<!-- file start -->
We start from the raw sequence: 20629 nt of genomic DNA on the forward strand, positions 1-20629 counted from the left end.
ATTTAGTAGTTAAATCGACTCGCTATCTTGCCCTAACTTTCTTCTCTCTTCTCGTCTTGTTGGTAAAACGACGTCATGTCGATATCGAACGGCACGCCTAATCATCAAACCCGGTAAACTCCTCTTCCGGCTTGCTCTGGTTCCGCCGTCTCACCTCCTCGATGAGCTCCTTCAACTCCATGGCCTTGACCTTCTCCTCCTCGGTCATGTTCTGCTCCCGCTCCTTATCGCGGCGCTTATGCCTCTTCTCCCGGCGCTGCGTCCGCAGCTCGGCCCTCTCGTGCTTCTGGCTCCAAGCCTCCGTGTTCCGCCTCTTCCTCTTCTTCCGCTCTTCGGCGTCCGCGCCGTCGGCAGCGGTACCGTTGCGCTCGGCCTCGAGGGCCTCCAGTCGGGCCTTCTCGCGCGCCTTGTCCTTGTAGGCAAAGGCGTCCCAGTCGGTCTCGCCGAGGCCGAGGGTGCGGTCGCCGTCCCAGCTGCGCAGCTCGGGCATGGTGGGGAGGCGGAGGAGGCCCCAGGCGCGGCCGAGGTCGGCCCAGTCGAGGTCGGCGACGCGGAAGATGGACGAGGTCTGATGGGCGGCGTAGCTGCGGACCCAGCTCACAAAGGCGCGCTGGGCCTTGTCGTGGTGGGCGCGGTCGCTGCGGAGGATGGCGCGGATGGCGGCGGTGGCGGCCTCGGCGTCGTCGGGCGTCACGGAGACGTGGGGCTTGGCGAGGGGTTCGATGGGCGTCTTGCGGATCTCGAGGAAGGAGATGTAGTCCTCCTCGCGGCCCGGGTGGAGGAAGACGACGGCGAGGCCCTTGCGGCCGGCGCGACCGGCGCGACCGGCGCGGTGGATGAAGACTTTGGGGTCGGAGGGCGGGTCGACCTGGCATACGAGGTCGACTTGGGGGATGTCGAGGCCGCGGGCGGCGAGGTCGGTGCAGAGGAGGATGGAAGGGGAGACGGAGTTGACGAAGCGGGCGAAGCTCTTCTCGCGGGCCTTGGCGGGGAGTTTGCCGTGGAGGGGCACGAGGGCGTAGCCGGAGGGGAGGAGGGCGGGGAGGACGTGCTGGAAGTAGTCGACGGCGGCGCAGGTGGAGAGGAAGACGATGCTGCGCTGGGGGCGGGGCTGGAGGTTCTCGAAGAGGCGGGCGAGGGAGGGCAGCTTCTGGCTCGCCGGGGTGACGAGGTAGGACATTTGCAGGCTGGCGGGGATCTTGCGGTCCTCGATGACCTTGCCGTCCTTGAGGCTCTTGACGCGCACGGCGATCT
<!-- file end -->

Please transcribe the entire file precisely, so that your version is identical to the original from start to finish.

We start from the raw sequence: 20629 nt of genomic DNA on the forward strand, positions 1-20629 counted from the left end.
ATTTAGTAGTTAAATCGACTCGCTATCTTGCCCTAACTTTCTTCTCTCTTCTCGTCTTGTTGGTAAAACGACGTCATGTCGATATCGAACGGCACGCCTAATCATCAAACCCGGTAAACTCCTCTTCCGGCTTGCTCTGGTTCCGCCGTCTCACCTCCTCGATGAGCTCCTTCAACTCCATGGCCTTGACCTTCTCCTCCTCGGTCATGTTCTGCTCCCGCTCCTTATCGCGGCGCTTATGCCTCTTCTCCCGGCGCTGCGTCCGCAGCTCGGCCCTCTCGTGCTTCTGGCTCCAAGCCTCCGTGTTCCGCCTCTTCCTCTTCTTCCGCTCTTCGGCGTCCGCGCCGTCGGCAGCGGTACCGTTGCGCTCGGCCTCGAGGGCCTCCAGTCGGGCCTTCTCGCGCGCCTTGTCCTTGTAGGCAAAGGCGTCCCAGTCGGTCTCGCCGAGGCCGAGGGTGCGGTCGCCGTCCCAGCTGCGCAGCTCGGGCATGGTGGGGAGGCGGAGGAGGCCCCAGGCGCGGCCGAGGTCGGCCCAGTCGAGGTCGGCGACGCGGAAGATGGACGAGGTCTGATGGGCGGCGTAGCTGCGGACCCAGCTCACAAAGGCGCGCTGGGCCTTGTCGTGGTGGGCGCGGTCGCTGCGGAGGATGGCGCGGATGGCGGCGGTGGCGGCCTCGGCGTCGTCGGGCGTCACGGAGACGTGGGGCTTGGCGAGGGGTTCGATGGGCGTCTTGCGGATCTCGAGGAAGGAGATGTAGTCCTCCTCGCGGCCCGGGTGGAGGAAGACGACGGCGAGGCCCTTGCGGCCGGCGCGACCGGCGCGACCGGCGCGGTGGATGAAGACTTTGGGGTCGGAGGGCGGGTCGACCTGGCATACGAGGTCGACTTGGGGGATGTCGAGGCCGCGGGCGGCGAGGTCGGTGCAGAGGAGGATGGAAGGGGAGACGGAGTTGACGAAGCGGGCGAAGCTCTTCTCGCGGGCCTTGGCGGGGAGTTTGCCGTGGAGGGGCACGAGGGCGTAGCCGGAGGGGAGGAGGGCGGGGAGGACGTGCTGGAAGTAGTCGACGGCGGCGCAGGTGGAGAGGAAGACGATGCTGCGCTGGGGGCGGGGCTGGAGGTTCTCGAAGAGGCGGGCGAGGGAGGGCAGCTTCTGGCTCGCCGGGGTGACGAGGTAGGACATTTGCAGGCTGGCGGGGATCTTGCGGTCCTCGATGACCTTGCCGTCCTTGAGGCTCTTGACGCGCACGGCGATCT